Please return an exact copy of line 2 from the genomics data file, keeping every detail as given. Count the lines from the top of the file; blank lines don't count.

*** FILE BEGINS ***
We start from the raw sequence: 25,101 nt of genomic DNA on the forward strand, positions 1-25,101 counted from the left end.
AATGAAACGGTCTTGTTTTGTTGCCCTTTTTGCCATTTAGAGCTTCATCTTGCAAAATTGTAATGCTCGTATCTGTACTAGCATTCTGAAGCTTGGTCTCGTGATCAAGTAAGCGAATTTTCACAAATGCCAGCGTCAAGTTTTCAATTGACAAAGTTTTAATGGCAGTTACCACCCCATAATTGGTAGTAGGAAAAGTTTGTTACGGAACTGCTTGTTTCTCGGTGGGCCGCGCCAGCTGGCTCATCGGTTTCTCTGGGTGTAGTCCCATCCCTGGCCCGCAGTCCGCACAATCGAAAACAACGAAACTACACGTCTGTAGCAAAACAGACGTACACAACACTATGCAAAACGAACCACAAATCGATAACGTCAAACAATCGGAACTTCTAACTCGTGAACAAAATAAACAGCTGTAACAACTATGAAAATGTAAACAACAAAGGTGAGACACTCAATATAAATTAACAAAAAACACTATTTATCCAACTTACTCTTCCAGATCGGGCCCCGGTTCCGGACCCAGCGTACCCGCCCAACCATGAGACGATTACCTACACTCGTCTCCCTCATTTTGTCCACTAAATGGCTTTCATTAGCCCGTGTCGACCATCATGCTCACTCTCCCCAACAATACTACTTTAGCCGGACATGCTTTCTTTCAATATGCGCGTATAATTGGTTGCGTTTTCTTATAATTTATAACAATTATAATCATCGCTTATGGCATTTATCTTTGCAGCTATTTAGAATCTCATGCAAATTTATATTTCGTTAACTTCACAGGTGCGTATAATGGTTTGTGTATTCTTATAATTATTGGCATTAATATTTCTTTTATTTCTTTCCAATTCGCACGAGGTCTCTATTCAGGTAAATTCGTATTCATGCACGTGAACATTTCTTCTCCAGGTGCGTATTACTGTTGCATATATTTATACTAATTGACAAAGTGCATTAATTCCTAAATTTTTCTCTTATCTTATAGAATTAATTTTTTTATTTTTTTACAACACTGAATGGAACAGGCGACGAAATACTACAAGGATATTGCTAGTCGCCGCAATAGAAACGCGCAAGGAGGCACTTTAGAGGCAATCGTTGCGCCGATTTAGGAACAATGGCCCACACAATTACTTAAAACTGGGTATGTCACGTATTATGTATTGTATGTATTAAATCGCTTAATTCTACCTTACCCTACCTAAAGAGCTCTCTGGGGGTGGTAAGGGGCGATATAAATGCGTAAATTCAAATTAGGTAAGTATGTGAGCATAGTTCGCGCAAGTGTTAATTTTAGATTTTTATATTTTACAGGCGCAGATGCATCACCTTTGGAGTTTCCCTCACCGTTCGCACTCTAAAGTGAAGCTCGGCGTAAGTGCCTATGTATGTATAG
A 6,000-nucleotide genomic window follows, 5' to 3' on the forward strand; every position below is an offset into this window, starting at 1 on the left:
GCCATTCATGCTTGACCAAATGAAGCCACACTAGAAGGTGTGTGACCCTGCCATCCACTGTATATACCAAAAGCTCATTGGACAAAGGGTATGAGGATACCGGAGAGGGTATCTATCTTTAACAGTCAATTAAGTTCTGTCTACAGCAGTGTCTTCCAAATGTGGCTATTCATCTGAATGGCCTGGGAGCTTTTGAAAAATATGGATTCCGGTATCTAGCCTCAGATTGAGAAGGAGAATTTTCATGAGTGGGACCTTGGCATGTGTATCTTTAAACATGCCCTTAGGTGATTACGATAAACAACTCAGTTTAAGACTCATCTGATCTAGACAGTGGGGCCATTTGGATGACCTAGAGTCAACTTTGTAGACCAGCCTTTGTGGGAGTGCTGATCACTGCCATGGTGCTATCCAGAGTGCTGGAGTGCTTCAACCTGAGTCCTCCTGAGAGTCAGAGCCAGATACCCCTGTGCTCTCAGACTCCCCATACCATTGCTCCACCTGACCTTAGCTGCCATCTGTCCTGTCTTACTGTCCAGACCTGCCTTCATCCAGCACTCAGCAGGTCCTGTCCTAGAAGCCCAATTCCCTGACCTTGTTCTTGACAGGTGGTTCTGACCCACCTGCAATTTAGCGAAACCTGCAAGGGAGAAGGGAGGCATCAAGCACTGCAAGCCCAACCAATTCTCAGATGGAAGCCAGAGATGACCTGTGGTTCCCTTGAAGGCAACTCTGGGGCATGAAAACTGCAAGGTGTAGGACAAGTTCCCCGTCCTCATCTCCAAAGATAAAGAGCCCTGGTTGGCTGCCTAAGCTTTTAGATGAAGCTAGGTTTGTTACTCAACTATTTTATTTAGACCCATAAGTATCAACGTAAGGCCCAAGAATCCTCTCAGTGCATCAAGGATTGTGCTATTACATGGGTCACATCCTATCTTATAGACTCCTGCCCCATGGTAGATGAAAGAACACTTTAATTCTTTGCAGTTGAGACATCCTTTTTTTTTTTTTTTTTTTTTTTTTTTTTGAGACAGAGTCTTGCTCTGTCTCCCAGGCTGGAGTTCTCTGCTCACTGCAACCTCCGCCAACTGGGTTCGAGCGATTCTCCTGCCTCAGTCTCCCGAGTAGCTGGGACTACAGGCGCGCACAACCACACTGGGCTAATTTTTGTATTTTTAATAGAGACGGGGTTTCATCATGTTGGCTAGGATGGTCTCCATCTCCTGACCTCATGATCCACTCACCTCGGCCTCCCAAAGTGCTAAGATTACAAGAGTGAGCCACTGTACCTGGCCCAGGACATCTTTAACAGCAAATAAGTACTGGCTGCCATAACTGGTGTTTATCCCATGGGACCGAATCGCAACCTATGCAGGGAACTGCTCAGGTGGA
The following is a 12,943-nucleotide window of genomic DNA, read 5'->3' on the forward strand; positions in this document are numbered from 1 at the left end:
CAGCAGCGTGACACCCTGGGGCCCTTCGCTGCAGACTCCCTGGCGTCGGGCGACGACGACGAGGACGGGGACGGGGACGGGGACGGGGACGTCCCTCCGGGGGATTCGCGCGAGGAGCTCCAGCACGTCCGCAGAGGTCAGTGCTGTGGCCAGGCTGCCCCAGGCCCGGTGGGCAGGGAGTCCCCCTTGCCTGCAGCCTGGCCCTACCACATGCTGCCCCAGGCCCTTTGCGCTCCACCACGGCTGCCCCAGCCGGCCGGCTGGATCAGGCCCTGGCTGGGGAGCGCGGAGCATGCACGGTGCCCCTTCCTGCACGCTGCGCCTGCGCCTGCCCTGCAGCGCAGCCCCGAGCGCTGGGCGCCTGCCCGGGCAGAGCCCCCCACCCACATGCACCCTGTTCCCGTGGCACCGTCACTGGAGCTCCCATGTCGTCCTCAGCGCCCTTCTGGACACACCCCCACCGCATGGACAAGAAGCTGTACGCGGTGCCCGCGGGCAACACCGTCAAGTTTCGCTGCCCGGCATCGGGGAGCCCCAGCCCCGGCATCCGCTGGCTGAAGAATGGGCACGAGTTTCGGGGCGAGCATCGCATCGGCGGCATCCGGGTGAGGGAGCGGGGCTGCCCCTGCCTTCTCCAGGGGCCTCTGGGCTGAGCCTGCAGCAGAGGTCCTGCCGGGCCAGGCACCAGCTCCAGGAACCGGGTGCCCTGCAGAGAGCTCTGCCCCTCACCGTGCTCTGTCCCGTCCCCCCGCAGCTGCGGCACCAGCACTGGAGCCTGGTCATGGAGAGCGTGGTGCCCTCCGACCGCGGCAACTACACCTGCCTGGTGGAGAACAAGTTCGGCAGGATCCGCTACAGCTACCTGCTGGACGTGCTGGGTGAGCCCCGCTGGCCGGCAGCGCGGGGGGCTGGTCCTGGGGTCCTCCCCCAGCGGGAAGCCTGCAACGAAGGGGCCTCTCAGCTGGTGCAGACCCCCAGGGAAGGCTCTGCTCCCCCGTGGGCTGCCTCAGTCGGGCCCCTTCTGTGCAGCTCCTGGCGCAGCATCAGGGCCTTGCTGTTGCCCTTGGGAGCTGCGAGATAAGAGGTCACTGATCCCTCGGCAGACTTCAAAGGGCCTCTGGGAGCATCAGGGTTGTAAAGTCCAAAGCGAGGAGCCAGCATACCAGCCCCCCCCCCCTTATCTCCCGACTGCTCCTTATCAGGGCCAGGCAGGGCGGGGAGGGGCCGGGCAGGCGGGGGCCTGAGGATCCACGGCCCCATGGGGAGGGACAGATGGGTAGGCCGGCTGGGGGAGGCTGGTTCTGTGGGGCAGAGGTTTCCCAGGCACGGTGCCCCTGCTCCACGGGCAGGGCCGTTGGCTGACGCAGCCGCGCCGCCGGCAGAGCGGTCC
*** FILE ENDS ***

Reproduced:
AATGAAACGGTCTTGTTTTGTTGCCCTTTTTGCCATTTAGAGCTTCATCTTGCAAAATTGTAATGCTCGTATCTGTACTAGCATTCTGAAGCTTGGTCTCGTGATCAAGTAAGCGAATTTTCACAAATGCCAGCGTCAAGTTTTCAATTGACAAAGTTTTAATGGCAGTTACCACCCCATAATTGGTAGTAGGAAAAGTTTGTTACGGAACTGCTTGTTTCTCGGTGGGCCGCGCCAGCTGGCTCATCGGTTTCTCTGGGTGTAGTCCCATCCCTGGCCCGCAGTCCGCACAATCGAAAACAACGAAACTACACGTCTGTAGCAAAACAGACGTACACAACACTATGCAAAACGAACCACAAATCGATAACGTCAAACAATCGGAACTTCTAACTCGTGAACAAAATAAACAGCTGTAACAACTATGAAAATGTAAACAACAAAGGTGAGACACTCAATATAAATTAACAAAAAACACTATTTATCCAACTTACTCTTCCAGATCGGGCCCCGGTTCCGGACCCAGCGTACCCGCCCAACCATGAGACGATTACCTACACTCGTCTCCCTCATTTTGTCCACTAAATGGCTTTCATTAGCCCGTGTCGACCATCATGCTCACTCTCCCCAACAATACTACTTTAGCCGGACATGCTTTCTTTCAATATGCGCGTATAATTGGTTGCGTTTTCTTATAATTTATAACAATTATAATCATCGCTTATGGCATTTATCTTTGCAGCTATTTAGAATCTCATGCAAATTTATATTTCGTTAACTTCACAGGTGCGTATAATGGTTTGTGTATTCTTATAATTATTGGCATTAATATTTCTTTTATTTCTTTCCAATTCGCACGAGGTCTCTATTCAGGTAAATTCGTATTCATGCACGTGAACATTTCTTCTCCAGGTGCGTATTACTGTTGCATATATTTATACTAATTGACAAAGTGCATTAATTCCTAAATTTTTCTCTTATCTTATAGAATTAATTTTTTTATTTTTTTACAACACTGAATGGAACAGGCGACGAAATACTACAAGGATATTGCTAGTCGCCGCAATAGAAACGCGCAAGGAGGCACTTTAGAGGCAATCGTTGCGCCGATTTAGGAACAATGGCCCACACAATTACTTAAAACTGGGTATGTCACGTATTATGTATTGTATGTATTAAATCGCTTAATTCTACCTTACCCTACCTAAAGAGCTCTCTGGGGGTGGTAAGGGGCGATATAAATGCGTAAATTCAAATTAGGTAAGTATGTGAGCATAGTTCGCGCAAGTGTTAATTTTAGATTTTTATATTTTACAGGCGCAGATGCATCACCTTTGGAGTTTCCCTCACCGTTCGCACTCTAAAGTGAAGCTCGGCGTAAGTGCCTATGTATGTATAG